‘Resident Evil: Revelations 2 — Episode 2: Contemplation’ (PS4) review: The power of teamwork

‘Contemplation’ runs away with its ‘The Last of Us’-like inspiration — and that’s a good thing

I wouldn’t say there’s much contemplation actually happening in the second episode of “Resident Evil: Revelations 2.” “Episode 2 — Contemplation” instead runs forward at a breakneck speed, throwing intense boss fights, dangerous stealth sequences and invisible traps at you for the better part of its four-hour run time. After the slow but promising start of the first episode, it seems we’re finally getting into the thick of it — whatever “it” is.

“Contemplation,” the second part of the four-part series, takes almost no time before it throws us back into the chaos on this mysterious island. Moving even closer to being horror action rather than survival action, our four protagonists find themselves combating much more dangerous enemies (and in greater numbers), plus dealing with the machinations of the big bad, the Overseer. There’s plenty of convoluted, “Resident Evil”-style plot drama going on, plus another major revelation sets up the events for “Episode 3.”

But before we can get to that cliffhanger (yes, another epic cliffhanger, though it definitely helps if you have some knowledge of “Resident Evil” lore), our pair of duos have to get through this multi-hour nightmare. (The episode’s length is brought up again because, for the first time in a while, this is an episodic game that seems to be putting out longer subsequent episodes, not shorter ones. It’s a nice change.)

As with “Episode 1 — Penal Colony,” we start with Claire Redfield and Moira Burton still trying to figure out just what the Kafka-spouting Overseer wants, and how to make it out of this alive. We still haven’t met her, and so she’s not particularly scary, but there’s some intrigue surrounding her. It’ll be interesting to see what her overarching goal is, though, knowing “Resident Evil” villains, I’m sure it’ll be fantastically nonsensical.

But what isn’t fantastically is just how much stronger the enemies get in this episode. Making “Episode 1” feel like a tutorial, you’re going to be facing waves of creatures that can take you down in just a few hits. And, of course, they seem to be able to take more hits, as well. Pair that with limited resources, even with Moira’s item-finding ability with her flashlight, and you can see how that presents a deadly problem.

If you hadn’t noticed “The Last of Us”-like game play elements, you will when you run into a particularly powerful enemy in Claire and Moira’s segment. My first reaction was, “Wait, this guy killed me a bunch of times in ‘Last of Us’!” If you played that game, you’ll find this enemy just as tough.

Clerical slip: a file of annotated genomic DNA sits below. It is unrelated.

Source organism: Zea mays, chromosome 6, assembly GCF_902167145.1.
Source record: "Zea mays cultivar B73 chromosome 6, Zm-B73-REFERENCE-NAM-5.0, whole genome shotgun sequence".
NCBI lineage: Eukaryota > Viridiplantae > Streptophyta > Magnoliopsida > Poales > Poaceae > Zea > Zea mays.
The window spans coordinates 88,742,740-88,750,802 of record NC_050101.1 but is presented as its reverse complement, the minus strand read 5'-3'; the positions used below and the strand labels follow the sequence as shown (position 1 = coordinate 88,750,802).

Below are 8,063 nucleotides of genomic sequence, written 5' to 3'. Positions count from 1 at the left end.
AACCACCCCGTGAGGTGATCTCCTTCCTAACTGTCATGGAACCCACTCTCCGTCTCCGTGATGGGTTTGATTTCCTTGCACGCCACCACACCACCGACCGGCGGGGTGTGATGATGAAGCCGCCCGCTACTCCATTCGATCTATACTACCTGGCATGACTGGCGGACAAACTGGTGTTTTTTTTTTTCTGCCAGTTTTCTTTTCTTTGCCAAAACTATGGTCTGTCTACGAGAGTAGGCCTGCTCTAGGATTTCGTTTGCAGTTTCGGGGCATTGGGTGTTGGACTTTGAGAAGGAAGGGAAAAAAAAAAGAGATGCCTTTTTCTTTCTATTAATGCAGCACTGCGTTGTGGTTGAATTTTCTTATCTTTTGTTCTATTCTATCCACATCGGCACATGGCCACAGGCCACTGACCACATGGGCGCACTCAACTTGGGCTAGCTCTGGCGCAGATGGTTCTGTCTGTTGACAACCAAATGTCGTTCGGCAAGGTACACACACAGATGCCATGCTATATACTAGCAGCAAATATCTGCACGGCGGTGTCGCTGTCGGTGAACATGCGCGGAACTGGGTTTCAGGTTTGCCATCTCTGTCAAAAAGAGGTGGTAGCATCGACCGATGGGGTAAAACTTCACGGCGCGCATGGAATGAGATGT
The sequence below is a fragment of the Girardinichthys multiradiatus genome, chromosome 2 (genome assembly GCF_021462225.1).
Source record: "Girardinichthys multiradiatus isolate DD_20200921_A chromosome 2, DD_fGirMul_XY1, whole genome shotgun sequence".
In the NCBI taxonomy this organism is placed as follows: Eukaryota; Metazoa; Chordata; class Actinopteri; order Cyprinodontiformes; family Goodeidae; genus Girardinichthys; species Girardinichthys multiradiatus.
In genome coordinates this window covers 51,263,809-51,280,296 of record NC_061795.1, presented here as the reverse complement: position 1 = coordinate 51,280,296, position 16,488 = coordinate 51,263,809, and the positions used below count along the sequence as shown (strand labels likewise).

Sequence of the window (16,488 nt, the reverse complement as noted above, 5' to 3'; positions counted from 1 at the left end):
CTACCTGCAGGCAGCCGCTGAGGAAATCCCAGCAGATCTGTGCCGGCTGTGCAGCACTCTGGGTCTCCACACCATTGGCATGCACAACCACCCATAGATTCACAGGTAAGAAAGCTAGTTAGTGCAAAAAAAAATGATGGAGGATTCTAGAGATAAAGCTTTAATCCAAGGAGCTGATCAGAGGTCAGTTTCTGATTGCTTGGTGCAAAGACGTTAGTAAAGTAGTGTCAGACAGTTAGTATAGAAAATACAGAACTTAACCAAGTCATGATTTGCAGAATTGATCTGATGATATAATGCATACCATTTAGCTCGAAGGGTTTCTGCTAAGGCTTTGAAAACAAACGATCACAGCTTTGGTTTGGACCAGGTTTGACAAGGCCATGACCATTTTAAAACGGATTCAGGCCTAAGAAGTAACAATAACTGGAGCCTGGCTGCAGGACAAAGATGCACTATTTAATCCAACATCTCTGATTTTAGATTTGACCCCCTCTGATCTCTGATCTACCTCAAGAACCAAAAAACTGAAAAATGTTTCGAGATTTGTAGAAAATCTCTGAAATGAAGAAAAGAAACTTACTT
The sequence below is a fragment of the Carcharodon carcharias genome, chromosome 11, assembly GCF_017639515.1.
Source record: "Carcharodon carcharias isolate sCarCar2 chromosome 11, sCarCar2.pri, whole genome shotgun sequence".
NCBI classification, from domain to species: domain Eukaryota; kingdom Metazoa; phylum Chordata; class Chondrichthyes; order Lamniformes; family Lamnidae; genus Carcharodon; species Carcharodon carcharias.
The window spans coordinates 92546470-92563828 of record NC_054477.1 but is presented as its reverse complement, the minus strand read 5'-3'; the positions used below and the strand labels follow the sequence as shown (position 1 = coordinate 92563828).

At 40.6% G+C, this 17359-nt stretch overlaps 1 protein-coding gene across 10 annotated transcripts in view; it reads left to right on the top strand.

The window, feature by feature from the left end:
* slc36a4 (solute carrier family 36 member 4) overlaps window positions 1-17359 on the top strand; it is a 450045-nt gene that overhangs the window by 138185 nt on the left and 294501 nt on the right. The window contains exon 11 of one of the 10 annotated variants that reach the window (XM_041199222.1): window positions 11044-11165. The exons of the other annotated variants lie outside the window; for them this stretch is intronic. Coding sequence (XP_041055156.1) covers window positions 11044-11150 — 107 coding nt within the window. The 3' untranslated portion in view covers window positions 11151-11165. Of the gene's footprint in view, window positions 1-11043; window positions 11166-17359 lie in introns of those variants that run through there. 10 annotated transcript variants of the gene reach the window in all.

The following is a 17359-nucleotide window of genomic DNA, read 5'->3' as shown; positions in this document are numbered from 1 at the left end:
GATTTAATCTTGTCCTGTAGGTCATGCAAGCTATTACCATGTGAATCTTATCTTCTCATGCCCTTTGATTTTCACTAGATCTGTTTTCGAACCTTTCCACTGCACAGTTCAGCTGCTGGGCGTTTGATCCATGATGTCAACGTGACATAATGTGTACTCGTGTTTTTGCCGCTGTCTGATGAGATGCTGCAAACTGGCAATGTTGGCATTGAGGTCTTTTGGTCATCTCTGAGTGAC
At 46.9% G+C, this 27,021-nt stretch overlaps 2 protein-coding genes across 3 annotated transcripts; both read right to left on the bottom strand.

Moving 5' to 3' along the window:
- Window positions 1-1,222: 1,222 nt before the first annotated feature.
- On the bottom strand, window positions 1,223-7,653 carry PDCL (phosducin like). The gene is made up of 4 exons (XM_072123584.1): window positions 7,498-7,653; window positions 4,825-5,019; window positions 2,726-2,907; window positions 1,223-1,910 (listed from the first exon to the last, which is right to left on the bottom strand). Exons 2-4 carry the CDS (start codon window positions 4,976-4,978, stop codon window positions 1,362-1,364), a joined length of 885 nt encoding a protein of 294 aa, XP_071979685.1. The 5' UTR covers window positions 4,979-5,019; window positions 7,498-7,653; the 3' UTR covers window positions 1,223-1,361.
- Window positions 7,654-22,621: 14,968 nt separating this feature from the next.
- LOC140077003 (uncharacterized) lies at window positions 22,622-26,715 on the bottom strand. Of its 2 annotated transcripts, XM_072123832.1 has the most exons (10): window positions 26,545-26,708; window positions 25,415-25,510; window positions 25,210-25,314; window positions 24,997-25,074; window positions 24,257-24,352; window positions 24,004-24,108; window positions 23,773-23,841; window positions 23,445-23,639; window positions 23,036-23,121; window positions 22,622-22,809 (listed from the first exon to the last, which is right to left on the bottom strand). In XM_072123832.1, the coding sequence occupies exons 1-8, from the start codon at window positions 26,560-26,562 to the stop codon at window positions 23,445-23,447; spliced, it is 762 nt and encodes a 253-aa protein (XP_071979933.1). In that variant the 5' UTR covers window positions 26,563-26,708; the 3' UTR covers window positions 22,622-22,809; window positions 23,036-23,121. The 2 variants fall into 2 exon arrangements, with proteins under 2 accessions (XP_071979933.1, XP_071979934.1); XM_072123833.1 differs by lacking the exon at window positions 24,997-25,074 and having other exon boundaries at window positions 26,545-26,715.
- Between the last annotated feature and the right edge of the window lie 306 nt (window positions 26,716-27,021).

Even when we swap over to Barry Burton and Natalia Korda, the situation doesn’t ease up. In fact, their sequence introduces lovely creatures that are invisible to everyone but Natalia (who’s special ability allows her to see enemies — even invisible ones — through walls). Oh, and kill you instantly if they get too close. Fun, right?

But even while I gripe about invisible enemies (why do you continue to do this, “Resident Evil”?), the addition of tougher and more specialized virus-laden enemies forces a higher degree of cooperation between your two characters. Each pair is purposely unbalanced, with Claire and Barry being the firepower, Moira being a distractor and decent follow-up attacker, and Natalia just running around pointing out enemies’ weak points while not dying.

Now, in “Episode 2,” rather than mostly relying on your heavy-hitters, you have to strategize, especially if you’re playing single-player. (The game features split-screen co-op, which has its own strengths and weaknesses). Maybe you just lead enemies away with Moira or Natalia, or maybe you just stick to the two who can fire guns. Mostly likely, though, you’re going to have do some combination of both in order to best reserve life and ammo.

Also, again in “The Last of Us” style, there are a few instances where stealth is going to be your best friend, particularly with Barry and Natalia. Her ability to see enemies through walls allow for Barry to smartly avoid major confrontations until the odds are better in your favor.

By this episode, you also can start reaping the rewards of the skill tree. You collect BP for completing certain actions, such as earning in-game achievements, and for finding gemstones scattered throughout the island. You then can spend those points to power up the characters, though you can do so only between chapters. Surprisingly in-depth, the skill tree offers a variety of neat power-ups that can help augment your playing style. Some seemed useless at first but proved otherwise as the episode went on. I’m sure most of the unlockable abilities work in much the same way.

In the end, “Resident Evil: Revelations 2 — Episode 2: Contemplation” doesn’t allow for much time to actually contemplate much of anything. You’re going to running and gunning the whole time, which is a nice change from the previous episode. What the story does reveal is just as intriguing as what the first episode revealed, and it’s clear the danger is intensifying. In fact, just about everything is getting tougher. The action is kicking off, and it’s an absolute blast to have to fight your way through it. But here’s a tip: When Natalia yells to shoot, just do as she says.

Four “Don’t get into the helicopter!” out of five.

“Episode 1 — Penal Colony” review

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One response to “‘Resident Evil: Revelations 2 — Episode 2: Contemplation’ (PS4) review: The power of teamwork

  1. Pingback: ‘Resident Evil: Revelations 2 — Episode 3: Judgment’ (PS4) review: The power of plans gone awry | Silver Screening Reviews·

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